Samuel averaged just 4.2 targets, 3.0 receptions, and 31.2 yards per game during the first six games of his rookie season. But he finished 12th among all receivers in yardage (575/71.2 per game) from Weeks 10-17, while easily leading San Francisco’s wide receivers in targets (49/6.1 per game), and receptions (35/4.4 per game) during those matchups. He will enter 2020 as the 49ers’ WR1 after leading the team’s wide receivers in percentage share of air yards (20) and target share (17.2).   

Parker averaged 70 targets, 41 receptions, 554 yards, and two touchdowns during his first four seasons. But his well-documented statistical resurgence in 2019 included career highs in targets (128), receptions (72), receiving yards (1,202), and touchdowns (9). Parker’s usage and output did rise when Preston Williams’ promising rookie season ended in Week 9 (9.5 targets/5.5 receptions/100.2 yards per game). However, you can confidently target Parker near his current ADP (59).

A.J. Green averaged 9.3 targets, 5.5 receptions, and 80.5 yards per game from 2011-2017. But his last reception was registered in Week 13 of 2018. He has missed 29 games since 2016 and has repeatedly been disgruntled with the organization. He also resurfaces in a collection of weaponry that includes underrated Tyler Boyd, Auden Tate, and second-round selection Tee Higgins. These factors provide your incentive to avoid selecting him before his Round 7 ADP (73).

Diggs averaged 113 targets, 78 receptions, and 976 yards from 2016-2019. He also finished second in yards per target (12.0), and percentage share of team’s air yards (41.5) last season. He will operate on the perimeter opposite John Brown, who finished eighth in percentage share of teams’ air yards (36.1) and 15th in average targeted air yards (14.2). Neither receiver will sustain the downfield production that they attained last season, which limits Diggs to low-end WR2 status.

From 2013-2018, Hilton accumulated 787 targets, 457 receptions, and 7,236 yards. But that streak abruptly ended in 2019, as Hilton was sidelined for six contests (calf) and the Colts passing attack dropped from sixth in 2018 (279 yards per game), to 30th (194.3 per game) following Andrew Luck’s sudden retirement. Hilton’s ability to remain proficient with Rivers launching passes remains uncertain.


Tier 5

Tyler Lockett, Jarvis Landry, Michael GallupTyler BoydJulian Edelman, Mike Williams,

Lockett was fourth overall with 767 yards and had already established career highs in targets (72) and receptions (59) after Week 9, But he only averaged 5.4 targets/3.3 receptions/ 41.4 yards per game from Weeks 10-17. Lockett was contending with flu and shin issues during that span. But he will not replicate those early-season numbers as Metcalf continues his ascension.

Landry’s accomplishments during 2019 remain underappreciated after he finished ninth in targets (138), fifth in red zone targets (21), and eighth in snaps (998). Gallup’s ADP has dropped from 72 to 79 since the Cowboys selected Lamb. His candidacy for a breakout season has also been eviscerated by the combined presence of Cooper and the talented rookie.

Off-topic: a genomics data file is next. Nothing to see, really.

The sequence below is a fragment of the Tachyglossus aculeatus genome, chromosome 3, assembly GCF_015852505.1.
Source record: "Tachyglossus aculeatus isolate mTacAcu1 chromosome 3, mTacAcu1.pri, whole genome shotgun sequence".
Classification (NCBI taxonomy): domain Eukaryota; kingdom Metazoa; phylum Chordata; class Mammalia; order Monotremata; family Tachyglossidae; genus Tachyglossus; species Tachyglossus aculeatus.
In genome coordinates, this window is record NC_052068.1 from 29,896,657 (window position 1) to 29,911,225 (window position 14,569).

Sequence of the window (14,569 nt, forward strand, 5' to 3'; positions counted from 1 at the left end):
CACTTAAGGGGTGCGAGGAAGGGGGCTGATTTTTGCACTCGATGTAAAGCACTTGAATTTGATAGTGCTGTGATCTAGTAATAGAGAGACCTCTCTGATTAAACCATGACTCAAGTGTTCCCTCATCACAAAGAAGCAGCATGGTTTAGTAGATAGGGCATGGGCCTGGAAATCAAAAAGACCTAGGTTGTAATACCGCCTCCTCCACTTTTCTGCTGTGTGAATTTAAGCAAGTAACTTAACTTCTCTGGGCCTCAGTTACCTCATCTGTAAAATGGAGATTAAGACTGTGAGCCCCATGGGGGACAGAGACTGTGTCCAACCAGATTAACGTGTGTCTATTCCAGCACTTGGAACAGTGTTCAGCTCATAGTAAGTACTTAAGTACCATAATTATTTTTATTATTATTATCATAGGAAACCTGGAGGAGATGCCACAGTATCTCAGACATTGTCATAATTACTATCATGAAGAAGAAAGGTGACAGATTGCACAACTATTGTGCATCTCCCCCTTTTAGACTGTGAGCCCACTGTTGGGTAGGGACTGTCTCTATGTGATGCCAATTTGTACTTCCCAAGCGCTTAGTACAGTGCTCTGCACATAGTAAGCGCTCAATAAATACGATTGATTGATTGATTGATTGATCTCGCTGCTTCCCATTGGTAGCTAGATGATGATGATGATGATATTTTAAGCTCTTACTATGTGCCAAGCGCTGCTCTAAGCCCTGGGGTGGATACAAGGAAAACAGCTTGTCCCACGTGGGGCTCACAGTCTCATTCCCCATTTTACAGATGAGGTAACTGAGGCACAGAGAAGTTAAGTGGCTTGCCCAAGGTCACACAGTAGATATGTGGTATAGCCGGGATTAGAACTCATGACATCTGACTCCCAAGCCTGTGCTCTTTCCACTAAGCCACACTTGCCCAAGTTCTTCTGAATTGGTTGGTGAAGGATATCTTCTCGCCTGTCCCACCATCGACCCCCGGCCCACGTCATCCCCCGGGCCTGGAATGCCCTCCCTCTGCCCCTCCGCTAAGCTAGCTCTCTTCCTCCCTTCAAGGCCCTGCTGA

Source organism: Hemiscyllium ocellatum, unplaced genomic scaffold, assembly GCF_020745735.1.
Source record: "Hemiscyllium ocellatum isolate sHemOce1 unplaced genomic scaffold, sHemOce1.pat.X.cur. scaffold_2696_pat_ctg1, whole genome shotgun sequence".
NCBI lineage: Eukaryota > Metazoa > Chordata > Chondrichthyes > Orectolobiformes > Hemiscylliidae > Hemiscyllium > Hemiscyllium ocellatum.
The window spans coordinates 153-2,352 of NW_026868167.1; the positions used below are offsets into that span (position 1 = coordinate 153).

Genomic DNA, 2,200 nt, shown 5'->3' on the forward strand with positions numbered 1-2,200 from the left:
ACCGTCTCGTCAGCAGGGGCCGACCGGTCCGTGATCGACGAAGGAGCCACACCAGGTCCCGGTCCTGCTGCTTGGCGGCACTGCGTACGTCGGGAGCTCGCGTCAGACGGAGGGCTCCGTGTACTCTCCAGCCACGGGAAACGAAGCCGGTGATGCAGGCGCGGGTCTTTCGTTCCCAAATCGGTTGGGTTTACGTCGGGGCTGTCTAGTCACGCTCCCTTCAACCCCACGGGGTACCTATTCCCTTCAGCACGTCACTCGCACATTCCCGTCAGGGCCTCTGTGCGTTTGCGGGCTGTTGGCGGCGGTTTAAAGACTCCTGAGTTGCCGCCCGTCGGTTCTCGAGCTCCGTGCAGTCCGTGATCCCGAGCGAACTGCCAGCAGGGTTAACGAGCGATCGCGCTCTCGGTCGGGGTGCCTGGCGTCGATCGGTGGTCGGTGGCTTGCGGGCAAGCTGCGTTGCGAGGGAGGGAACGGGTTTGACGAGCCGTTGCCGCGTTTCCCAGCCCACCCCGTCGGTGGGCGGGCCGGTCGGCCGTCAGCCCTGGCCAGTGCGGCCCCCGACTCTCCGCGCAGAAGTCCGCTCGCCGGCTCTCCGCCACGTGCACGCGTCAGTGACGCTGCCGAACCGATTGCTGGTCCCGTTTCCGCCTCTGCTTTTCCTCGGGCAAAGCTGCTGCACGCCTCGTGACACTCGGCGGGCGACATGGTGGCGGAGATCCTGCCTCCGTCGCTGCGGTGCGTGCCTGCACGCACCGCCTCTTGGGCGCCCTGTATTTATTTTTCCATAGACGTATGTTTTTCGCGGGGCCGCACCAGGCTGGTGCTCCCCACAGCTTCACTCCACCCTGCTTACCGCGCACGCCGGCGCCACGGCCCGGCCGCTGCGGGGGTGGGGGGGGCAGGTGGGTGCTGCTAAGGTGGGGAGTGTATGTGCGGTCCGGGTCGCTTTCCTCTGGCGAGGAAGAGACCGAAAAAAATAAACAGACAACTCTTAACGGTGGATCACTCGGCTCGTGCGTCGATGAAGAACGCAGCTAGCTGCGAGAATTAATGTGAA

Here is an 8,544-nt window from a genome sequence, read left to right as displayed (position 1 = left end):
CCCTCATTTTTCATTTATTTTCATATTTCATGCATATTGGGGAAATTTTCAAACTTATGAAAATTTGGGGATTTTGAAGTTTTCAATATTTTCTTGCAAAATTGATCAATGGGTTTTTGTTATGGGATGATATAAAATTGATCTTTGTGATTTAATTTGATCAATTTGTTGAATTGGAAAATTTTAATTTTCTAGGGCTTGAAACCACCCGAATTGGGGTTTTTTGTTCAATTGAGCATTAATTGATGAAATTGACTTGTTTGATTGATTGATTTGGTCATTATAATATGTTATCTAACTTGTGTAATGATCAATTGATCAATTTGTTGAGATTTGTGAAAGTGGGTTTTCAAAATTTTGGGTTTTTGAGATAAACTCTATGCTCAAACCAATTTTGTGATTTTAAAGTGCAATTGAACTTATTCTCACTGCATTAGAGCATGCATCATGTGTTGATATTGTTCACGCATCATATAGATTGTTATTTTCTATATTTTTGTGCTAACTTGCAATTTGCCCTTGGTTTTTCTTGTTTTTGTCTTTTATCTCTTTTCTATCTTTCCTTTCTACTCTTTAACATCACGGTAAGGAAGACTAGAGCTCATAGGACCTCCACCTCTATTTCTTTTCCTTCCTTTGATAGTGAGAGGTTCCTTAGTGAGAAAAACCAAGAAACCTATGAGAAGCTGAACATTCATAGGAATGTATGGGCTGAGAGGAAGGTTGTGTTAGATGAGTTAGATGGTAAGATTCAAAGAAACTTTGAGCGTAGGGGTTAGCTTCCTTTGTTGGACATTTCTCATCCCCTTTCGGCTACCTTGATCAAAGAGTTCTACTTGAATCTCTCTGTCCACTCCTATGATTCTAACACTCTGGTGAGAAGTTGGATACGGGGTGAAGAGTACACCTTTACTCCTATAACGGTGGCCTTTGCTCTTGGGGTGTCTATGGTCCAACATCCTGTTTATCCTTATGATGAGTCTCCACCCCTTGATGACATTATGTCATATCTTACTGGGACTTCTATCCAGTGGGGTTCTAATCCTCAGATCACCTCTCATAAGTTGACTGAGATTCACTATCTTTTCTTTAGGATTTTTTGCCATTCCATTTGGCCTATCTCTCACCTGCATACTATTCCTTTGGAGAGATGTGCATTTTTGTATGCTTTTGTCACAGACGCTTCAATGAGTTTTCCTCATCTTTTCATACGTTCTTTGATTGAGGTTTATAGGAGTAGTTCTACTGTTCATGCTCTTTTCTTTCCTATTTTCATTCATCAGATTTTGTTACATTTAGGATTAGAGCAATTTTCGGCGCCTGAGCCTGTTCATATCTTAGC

Boyd finished seventh in targets (148) and has now eclipsed 1,000 in two consecutive seasons. He also offers value at his Round 7 ADP (74) despite Green’s prospective return. Only three receivers collected more targets than Edelman last season. But he is now 34, and might not achieve chemistry with New England’s signal-callers.

Williams led the NFL in targeted air yards (17.4), experienced his first-1,000-yard season, and achieved career bests in targets (89), and receptions (49). But questions abound for Charger receivers in the post-Rivers era.


Tier 6

Diontae Johnson, Will Fuller, Darius Slayton, Marquise Brown

Johnson led the Steelers in targets (63) and receptions (41) from Weeks 6-17. His value could soar in an offense that can support two highly productive receivers.

Fuller was seventh in targets from Weeks 2-6 (45) and second in air yards (700) entering Week 7. But he only performed on 176 snaps during the next 10 matchups (hamstring). He could emerge as Houston’s WR1 if he can elude injuries.

Slayton is an intriguing option in Round 9 after leading all rookies in targeted air yards (14.5)  He also led the Giants in targets (53/7.6 per game) receiving yards (467), and touchdowns (5) from Weeks 10-17.

Brown was third in yardage after Week 2 (233), and averaged 8.5 targets per game entering Week 5.  He only averaged 3.6 targets/28.6 yards per game from Weeks 6-17 but delivers enticing big-play potential in the best ball format.


Tiers 7 and 8 

Emmanuel Sanders, Jerry Jeudy, Sterling Shepard, Christian Kirk, Marvin Jones, Breshad Perriman, Robby Anderson, John Brown, Brandin Cooks, Anthony Miller, CeeDee Lamb, Alshon Jeffery, Golden Tate, Curtis Samuel, Justin Jefferson, N'Keal Harry, Jamison Crowder, Mecole Hardman  

The receivers that are contained in Tiers 7-8 are located between  WR39 and WR55 in our rankings. But they could ascend into a higher tier or plunge further toward irrelevancy as the offseason continues.